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Common Objections to Delayed Cord Clamping – What’s The Evidence Say?

November 13th, 2012 by avatar

by Mark Sloan M.D.

Today’s guest post is written by Dr. Mark Sloan, pediatrician and author of Birth Day: A Pediatrician Explores the Science, the History and the Wonder of Childbirth.  Dr. Sloan shares information and current research on delayed cord clamping after birth, in a helpful Q&A style format that consumers and professionals can use to discuss this important topic.

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photo credit pattiramos.com

Many maternity care providers continue to clamp the umbilical cord immediately after an uncomplicated vaginal birth, even though the significant neonatal benefits of delayed cord clamping (usually defined as 2 to 3 minutes after birth) are now well known.

In some cases this continued practice is due to a misunderstanding of placental physiology in the first few minutes after birth. In others, human nature plays a role: We are often reluctant to change the way we were taught to do things, even in the face of clear evidence that contradicts that teaching.

Though there is no strong scientific support for immediate cord clamping (ICC), entrenched medical habits can be glacially slow in changing. Here are some often-heard objections to delayed cord clamping (DCC), and how an advocate for delayed clamping might respond to them:

1) I have a very busy practice. DCC takes too much time!

Not really, especially when you consider the benefits. Nearly one-third of a baby’s total blood volume resides in the placenta at birth. Half of that blood is transfused into the baby by 1 minute of age. By 3 minutes, more than 90% of the transfusion is complete. (1)

 2) Immediate clamping helps prevent severe postpartum hemorrhage.

There is no convincing evidence to support this view. Several large studies, including a 2009 Cochrane review of 5 trials involving more than 2,200 women, have found no significant difference between ICC and DCC in terms of postpartum hemorrhage or severe postpartum hemorrhage. (2-6, 10)

 3) A healthy, term baby doesn’t get much benefit from delayed clamping.

Though this is a commonly held belief, it’s definitely untrue.

Whether a fetus is premature or full term, approximately one-third of its total blood volume resides in the placenta. This is equal to the volume of blood that will be needed to fully perfuse the fetal lungs, liver, and kidneys at birth.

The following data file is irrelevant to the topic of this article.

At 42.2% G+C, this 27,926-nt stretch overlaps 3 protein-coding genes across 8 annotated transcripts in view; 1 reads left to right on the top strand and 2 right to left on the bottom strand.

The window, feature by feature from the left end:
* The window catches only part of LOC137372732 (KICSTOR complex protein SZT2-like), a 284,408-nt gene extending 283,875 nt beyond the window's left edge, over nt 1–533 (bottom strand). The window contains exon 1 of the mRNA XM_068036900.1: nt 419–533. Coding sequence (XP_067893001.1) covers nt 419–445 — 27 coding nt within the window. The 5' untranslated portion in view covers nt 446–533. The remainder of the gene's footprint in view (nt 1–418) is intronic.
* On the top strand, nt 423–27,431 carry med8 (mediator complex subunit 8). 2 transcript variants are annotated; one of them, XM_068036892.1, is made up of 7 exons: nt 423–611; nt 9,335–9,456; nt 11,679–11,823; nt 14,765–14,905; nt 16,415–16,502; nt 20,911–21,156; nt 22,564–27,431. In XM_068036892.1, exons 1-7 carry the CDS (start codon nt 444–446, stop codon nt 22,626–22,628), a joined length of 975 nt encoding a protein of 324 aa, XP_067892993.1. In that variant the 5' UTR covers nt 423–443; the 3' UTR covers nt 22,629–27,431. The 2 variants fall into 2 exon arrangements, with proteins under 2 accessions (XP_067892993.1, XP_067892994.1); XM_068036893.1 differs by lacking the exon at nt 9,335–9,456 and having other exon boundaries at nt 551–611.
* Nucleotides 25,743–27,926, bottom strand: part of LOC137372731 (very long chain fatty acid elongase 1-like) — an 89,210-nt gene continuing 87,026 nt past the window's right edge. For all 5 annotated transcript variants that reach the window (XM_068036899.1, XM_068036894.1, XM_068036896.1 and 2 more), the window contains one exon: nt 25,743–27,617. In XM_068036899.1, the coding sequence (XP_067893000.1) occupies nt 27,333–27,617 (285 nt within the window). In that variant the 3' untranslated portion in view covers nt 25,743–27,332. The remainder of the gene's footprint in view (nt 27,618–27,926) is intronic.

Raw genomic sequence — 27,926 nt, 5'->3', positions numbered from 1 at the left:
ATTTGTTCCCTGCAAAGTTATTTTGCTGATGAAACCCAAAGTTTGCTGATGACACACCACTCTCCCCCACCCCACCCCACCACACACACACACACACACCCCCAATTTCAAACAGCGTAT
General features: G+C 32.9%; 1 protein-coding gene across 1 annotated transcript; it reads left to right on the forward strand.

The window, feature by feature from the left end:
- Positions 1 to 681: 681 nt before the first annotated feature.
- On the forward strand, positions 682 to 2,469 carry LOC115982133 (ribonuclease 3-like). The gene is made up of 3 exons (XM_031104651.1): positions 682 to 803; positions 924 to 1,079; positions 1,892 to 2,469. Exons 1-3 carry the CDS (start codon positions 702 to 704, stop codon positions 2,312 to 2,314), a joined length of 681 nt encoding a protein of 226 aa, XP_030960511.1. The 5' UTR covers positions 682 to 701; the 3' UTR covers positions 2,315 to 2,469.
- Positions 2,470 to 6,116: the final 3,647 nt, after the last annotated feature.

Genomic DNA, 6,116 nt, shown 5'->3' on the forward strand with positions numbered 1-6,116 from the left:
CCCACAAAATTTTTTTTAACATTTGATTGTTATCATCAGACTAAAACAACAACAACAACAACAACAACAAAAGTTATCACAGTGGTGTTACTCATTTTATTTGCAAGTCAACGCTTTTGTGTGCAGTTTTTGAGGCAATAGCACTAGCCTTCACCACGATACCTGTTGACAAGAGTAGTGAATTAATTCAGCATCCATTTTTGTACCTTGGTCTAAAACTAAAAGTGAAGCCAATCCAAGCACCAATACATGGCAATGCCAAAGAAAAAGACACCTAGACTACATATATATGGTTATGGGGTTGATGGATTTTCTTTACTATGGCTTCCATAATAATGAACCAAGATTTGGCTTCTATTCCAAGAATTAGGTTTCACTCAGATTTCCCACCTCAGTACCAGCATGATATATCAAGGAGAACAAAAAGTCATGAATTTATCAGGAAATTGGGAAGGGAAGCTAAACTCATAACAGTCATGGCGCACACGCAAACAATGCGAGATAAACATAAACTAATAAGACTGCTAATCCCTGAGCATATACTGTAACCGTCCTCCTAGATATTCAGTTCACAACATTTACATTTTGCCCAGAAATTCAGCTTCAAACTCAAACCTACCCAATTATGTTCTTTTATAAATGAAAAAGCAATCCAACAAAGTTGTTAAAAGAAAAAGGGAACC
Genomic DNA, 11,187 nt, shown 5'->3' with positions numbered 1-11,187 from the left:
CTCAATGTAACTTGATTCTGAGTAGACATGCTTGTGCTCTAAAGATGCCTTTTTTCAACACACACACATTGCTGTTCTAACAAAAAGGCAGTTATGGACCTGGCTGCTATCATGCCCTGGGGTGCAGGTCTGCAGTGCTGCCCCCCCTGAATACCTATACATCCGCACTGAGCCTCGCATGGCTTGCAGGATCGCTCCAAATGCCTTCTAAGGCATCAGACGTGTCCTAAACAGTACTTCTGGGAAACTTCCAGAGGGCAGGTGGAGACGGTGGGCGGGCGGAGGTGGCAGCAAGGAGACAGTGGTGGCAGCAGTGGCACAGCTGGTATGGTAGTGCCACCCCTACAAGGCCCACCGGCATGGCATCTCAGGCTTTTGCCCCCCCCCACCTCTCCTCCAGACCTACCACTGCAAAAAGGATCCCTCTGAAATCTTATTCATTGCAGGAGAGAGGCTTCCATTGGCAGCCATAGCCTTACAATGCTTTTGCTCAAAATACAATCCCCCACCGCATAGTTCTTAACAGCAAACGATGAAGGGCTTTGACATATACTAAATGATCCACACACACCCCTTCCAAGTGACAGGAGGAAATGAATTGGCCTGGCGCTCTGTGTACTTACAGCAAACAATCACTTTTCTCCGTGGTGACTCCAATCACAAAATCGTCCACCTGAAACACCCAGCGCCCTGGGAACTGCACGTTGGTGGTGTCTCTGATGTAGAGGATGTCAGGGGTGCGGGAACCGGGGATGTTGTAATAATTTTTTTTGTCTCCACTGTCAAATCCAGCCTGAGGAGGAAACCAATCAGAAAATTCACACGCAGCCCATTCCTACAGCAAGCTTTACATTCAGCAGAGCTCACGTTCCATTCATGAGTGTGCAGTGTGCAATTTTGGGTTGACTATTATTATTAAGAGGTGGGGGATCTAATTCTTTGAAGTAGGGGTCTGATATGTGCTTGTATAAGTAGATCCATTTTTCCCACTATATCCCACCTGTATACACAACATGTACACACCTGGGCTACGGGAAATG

In addition to the benefits that come with adequate iron stores (see below), babies whose cords are clamped at 2 to 3 minutes—and thus, who have an increased total blood volume compared with their immediately-clamped peers—have a smoother cardiopulmonary transition at birth.

A third benefit: stem cells, which play an essential role in the development of the immune, respiratory, cardiovascular, and central nervous systems, among many other functions. The concentration of stem cells in fetal blood is higher than at any other time of life. ICC leaves nearly one-third of these critical cells in the placenta. (1,3,4,6-10)

Unclamped cord over the course of 15 minutes.
photo nurturingheartsbirthservices.com

 4) Okay, so delayed clamping means a baby gets more blood and more iron. But iron deficiency isn’t really a problem in first-world countries, right?

Wrong. At least 10% of the general U.S. toddler population (1-3 years of age) is iron deficient, with the prevalence rising well above 20% in selected ethnic and socioeconomic populations.

Immediate cord clamping is only one of many factors that contribute to iron deficiency in early childhood. But babies who start out life low on iron have a very difficult time catching up. Delayed cord clamping provides a baby with as much as a 4- to 6-month supply of iron. (1,3,6-10)

 5) Doesn’t iron deficiency just make kids tired?

Iron deficiency does much more damage than that. Early infancy is a time of rapid brain growth and development, and iron is essential to that process. Studies of infants with iron deficiency have found specific deficits in cognitive processing (including attention and memory) which may lead to permanently decreased intellectual functioning. Making matters even worse, children with severe iron deficiency often exhibit “emotional dulling”—difficulty engaging with caretakers and their environment—which can lead to long-lasting social-emotional deficits. For many reasons, early infancy is a particularly bad time to be low on iron. (1,11)